CCI_R 1.90 ± 1.60 1.92 ± 1.30 0.147
Antidiabetic drugs         0.725
Without 19,635 87.23 19,609 87.11  
With 2,875 12.77 2,901 12.89  
Antidepressants         0.352
Without 17,198 76.40 17,113 76.02  
With 5,312 23.60 5,397 23.98  
Antipsychotics         0.451
Without 16,393 72.83 16,465 73.15  
With 6,117 27.17 6,045 26.85  
Antihypertensive drugs         0.857
Without 19,999 88.84 20,012 88.90  
With 2,511 11.16 2,498 11.10  
Benzodiazepines         0.940
Without 20,066 89.14 20,072 89.17  
With 2,444 10.86 2,438 10.83  
Season         0.127
Spring (March-May) 5,563 24.71 5,769 25.63  
Summer (June-August) 5,778 25.67 5,690 25.28  
Autumn (September-November) 5,617 24.95 5,498 24.42  
Winter (December-February) 5,552 24.66 5,553 24.67  
Location         < 0.001
Northern Taiwan 8,290 36.83 8,052 35.77  
Middle Taiwan 6,987 31.04 6,763 30.04  
Southern Taiwan 6,085 27.03 5,341 23.73  
Eastern Taiwan 1,095 4.86 2,221 9.87  
Outlets islands 53 0.24 133 0.59  
Urbanization level         < 0.001
1 (The highest) 6,920 30.74 5,292 23.51  
2 9,851 43.76 9,019 40.07  
3 2,309 10.26 1,964 8.73  
4 (The lowest) 3,430 15.24 6,235 27.70  
Level of care         <0.001
Medical center 12,385 55.02 8,067 35.84  
Regional hospital 8,230 36.56 9,028 40.11  
Local hospital 1,895 8.42 5,415 24.06  

Table 1: Characteristics of study at the baseline.

▪ The mean intervals of ADD usage

The mean interval between the first and last time ADD usage was 392.37 (SD=471.24) days, in which the AChEI mean interval was 403.56 (SD=484.77) days, and the memantine was 366.45 (SD=437.26) days (Supplemental Table 1). The mean follow-up years for the ADD usage cohort and non-ADD usage cohort were 11.36 (SD=16.35) and 12.10 (SD=16.58) years, respectively (Supplemental Table 2).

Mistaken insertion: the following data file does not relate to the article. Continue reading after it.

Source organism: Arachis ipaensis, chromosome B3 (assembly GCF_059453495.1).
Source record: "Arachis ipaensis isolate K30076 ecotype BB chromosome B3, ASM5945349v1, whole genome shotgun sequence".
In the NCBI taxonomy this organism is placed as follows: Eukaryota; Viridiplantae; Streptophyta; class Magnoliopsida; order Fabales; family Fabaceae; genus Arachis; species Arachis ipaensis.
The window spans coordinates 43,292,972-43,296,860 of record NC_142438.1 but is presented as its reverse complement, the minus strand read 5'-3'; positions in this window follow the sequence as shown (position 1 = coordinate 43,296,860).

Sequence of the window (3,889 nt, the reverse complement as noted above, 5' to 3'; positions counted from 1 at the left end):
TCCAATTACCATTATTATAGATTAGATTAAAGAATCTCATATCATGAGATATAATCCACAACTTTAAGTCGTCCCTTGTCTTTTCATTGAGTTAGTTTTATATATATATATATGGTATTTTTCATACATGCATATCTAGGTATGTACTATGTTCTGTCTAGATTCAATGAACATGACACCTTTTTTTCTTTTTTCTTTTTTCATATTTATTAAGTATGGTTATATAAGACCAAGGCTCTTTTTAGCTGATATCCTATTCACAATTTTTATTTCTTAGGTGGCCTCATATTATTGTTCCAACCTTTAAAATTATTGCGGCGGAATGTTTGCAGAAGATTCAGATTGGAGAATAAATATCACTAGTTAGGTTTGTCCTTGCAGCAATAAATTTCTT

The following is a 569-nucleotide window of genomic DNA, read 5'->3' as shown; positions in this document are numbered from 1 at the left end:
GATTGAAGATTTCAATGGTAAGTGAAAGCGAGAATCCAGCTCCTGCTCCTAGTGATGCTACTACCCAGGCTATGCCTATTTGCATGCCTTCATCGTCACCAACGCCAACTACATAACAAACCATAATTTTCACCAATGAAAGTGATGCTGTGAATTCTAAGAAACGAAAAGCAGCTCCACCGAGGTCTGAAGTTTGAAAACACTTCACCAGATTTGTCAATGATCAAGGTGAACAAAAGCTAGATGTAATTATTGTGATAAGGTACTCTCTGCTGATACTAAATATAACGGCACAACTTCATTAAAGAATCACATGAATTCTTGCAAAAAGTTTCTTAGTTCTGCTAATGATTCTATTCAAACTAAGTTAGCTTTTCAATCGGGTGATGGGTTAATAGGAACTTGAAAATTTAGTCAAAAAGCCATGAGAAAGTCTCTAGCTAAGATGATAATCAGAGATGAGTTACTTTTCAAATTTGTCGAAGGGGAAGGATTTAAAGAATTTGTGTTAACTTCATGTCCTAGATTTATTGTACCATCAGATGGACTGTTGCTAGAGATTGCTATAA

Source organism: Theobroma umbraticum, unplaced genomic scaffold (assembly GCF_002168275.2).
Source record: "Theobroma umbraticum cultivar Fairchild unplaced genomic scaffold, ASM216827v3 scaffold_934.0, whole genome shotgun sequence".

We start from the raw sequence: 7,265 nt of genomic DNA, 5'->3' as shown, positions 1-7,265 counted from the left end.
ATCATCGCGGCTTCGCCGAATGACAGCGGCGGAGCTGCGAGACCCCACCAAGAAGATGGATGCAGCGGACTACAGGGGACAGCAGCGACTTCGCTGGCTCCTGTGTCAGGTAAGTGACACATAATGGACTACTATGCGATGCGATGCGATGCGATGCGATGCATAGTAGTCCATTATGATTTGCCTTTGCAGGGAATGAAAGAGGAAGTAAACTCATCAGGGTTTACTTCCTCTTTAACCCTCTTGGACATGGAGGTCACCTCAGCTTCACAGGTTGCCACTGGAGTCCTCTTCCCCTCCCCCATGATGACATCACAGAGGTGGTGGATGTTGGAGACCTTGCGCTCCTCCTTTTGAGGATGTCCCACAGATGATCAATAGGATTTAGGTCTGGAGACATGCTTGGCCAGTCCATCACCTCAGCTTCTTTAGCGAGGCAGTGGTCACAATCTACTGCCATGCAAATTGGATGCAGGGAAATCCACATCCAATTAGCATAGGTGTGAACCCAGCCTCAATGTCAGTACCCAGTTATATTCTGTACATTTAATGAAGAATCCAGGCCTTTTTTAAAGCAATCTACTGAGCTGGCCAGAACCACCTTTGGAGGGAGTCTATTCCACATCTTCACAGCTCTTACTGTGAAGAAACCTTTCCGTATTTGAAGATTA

▪ Hazard ratios analysis of ADD effects in the AD patients

Table 2 shows the anti-dementia drugs that were associated with a decreased risk of angina pectoris in the whole follow up period, far longer than the mean interval of the ADD usage. AChEI usage was associated with maxima two years of a lower risk of MI or Ischemic stroke. Memantine usage was only associated with a decreased risk of angina pectoris, but not other CVE’s.

  Events Angina pectoris Myocardial infarction Ischemic stroke Mortality
Anti-dementia drugs (With vs. Without) Competing risk in the model Competing risk in the model Competing risk in the model Non-competing risk in the model
Drug subgroups Tracking interval (years) Adjusted HR 95% CI 95% CI P Adjusted HR 95% CI 95% CI P Adjusted HR 95% CI 95% CI P Adjusted HR 95% CI 95% CI
Total Total 0.761 0.679 0.853 < 0.001 0.890 0.637 1.101 0.655 0.835 0.513 1.652 0.211 0.983 0.731 1.233
  = 1 0.746 0.665 0.839 < 0.001 0.820 0.618 0.972 0.039 0.811 0.501 0.933 0.020 0.914 0.708 1.099
  > 1, = 3 0.773 0.690 0.871 0.002 0.888 0.632 1.004 0.265 0.840 0.514 1.025 0.136 0.988 0.722 1.145
  > 3, = 5 0.825 0.733 0.935 0.016 0.899 0.701 1.020 0.362 0.924 0.618 1.140 0.224 1.021 0.808 1.196
  >  5, = 10 0.888 0.762 1.001 0.051 0.951 0.728 1.289 0.430 0.967 0.665 1.542 0.388 1.104 0.844 1.498